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After the first week of DukeEngage Washington, D.C., my overwhelming feeling is confidence that I am in the right place. I chose this program because I struggled to negotiate my love of science with my curiosity about public policy, and as graduation soon approaches, with my uncertainty regarding a career path. I hesitated applying as a rising senior, knowing that my internship placement would be left somewhat to chance, because I felt the urge to find the most impressive or worthwhile use of my summer—an all-too-familiar anxiety for Duke students.

Fortunately, it is clear from the last week that I have found exactly that in DukeEngage D.C.

I’m interning at the National Institutes of Health (NIH), within the National Institute for Neurological Disorders and Stroke (NINDS). My office’s work focuses on the Brain Research through Advancing Innovative Neurotechnologies (BRAIN) Initiative, specifically its neuroethics component. Despite it being a nightmarish, acronym-filled mouthful whenever anyone asks, I was thrilled to be connected with this placement.

Rapid progress in neuroscience today, especially as our capabilities veer into potentially controversial territory, necessitates ethical considerations and policies. As a neuroscience major this is probably my greatest interest, so to see that work being done here, live in action, is already more than I could have hoped for.

Experiencing the NIH atmosphere itself has been invaluable. The expansive campus conducts or funds almost all of the nation’s most significant biomedical research. This importance reaches me every time I’m allowed to sit in on a meeting, attend one of the many talks and events held each day, and simply in observing the people around me.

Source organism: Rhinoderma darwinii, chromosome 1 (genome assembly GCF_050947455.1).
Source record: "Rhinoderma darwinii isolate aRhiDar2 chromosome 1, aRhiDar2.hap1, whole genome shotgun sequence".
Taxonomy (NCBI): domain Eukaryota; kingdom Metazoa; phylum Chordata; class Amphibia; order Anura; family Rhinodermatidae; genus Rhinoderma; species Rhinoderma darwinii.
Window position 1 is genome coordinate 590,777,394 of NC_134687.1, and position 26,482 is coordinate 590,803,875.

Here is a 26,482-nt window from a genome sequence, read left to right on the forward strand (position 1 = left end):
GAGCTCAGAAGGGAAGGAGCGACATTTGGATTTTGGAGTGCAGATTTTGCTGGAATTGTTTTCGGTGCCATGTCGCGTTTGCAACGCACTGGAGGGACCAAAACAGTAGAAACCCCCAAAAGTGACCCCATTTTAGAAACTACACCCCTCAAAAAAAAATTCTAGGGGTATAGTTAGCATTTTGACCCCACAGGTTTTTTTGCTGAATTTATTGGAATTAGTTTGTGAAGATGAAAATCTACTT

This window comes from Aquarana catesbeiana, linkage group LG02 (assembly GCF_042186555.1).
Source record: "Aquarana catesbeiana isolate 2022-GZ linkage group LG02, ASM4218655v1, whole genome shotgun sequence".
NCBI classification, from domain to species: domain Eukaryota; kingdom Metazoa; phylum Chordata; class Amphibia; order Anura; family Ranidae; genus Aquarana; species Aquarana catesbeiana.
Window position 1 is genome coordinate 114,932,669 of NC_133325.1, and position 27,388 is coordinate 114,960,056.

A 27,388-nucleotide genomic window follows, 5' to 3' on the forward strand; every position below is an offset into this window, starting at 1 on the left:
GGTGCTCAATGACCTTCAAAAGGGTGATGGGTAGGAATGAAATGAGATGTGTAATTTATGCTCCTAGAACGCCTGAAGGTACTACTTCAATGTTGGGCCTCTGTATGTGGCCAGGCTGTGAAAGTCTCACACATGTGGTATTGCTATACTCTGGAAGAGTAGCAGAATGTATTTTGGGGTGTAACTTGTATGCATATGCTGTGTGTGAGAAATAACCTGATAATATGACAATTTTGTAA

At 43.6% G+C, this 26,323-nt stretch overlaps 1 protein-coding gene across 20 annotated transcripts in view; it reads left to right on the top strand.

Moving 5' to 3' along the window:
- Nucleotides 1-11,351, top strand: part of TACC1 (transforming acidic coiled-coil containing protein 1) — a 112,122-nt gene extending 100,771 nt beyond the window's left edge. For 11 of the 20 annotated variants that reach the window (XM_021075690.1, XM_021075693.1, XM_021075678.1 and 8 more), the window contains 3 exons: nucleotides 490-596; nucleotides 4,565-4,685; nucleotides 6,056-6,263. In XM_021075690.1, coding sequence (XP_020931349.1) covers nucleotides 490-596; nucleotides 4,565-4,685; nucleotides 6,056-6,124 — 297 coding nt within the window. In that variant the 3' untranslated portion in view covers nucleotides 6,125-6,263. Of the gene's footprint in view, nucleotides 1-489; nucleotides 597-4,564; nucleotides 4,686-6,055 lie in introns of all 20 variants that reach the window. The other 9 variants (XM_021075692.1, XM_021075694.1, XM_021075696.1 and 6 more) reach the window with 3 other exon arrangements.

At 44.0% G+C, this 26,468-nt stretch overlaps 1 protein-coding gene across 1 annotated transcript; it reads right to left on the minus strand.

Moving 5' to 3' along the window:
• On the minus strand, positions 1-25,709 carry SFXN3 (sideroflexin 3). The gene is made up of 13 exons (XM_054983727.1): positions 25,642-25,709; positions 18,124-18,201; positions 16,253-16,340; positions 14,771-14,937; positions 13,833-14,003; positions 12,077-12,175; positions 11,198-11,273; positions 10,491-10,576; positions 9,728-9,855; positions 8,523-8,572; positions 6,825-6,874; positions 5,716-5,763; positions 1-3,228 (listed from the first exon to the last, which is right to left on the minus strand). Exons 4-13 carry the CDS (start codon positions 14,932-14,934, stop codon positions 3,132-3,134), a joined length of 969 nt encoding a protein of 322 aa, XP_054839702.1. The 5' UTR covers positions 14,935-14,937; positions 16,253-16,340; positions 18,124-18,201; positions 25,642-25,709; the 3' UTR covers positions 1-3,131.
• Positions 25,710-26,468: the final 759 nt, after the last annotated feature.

These situations also evaporated any nerves I had prior to the internship, as I began to realize how well equipped I was from my classes and research at Duke to contribute to my office’s work. It’s an incredibly cool, nerdy feeling to listen during conversations or receive a task and realize I understand (almost) exactly what’s going on. You mean all those nights in Perkins were actually worth something?

While I’m certainly still carving out my workplace niche, I’m learning so much about myself, our work, and the science policy arena simply by being present. Outside of work, our DukeEngage enrichment activities put our group discussions into context and reveal how real policy action happens.

These are exactly the big picture, science-as-public-service issues I’ve always been passionate about, but I feel like I’m just now discovering their reality. Previously, this marriage between all the seemingly distant topics in which I’m interested was more of an amusing thought experiment, rarely occurring to me as a viable future. But I now see that entire groups of people, careers, and industries devote themselves to these unique and important issues, and so could I.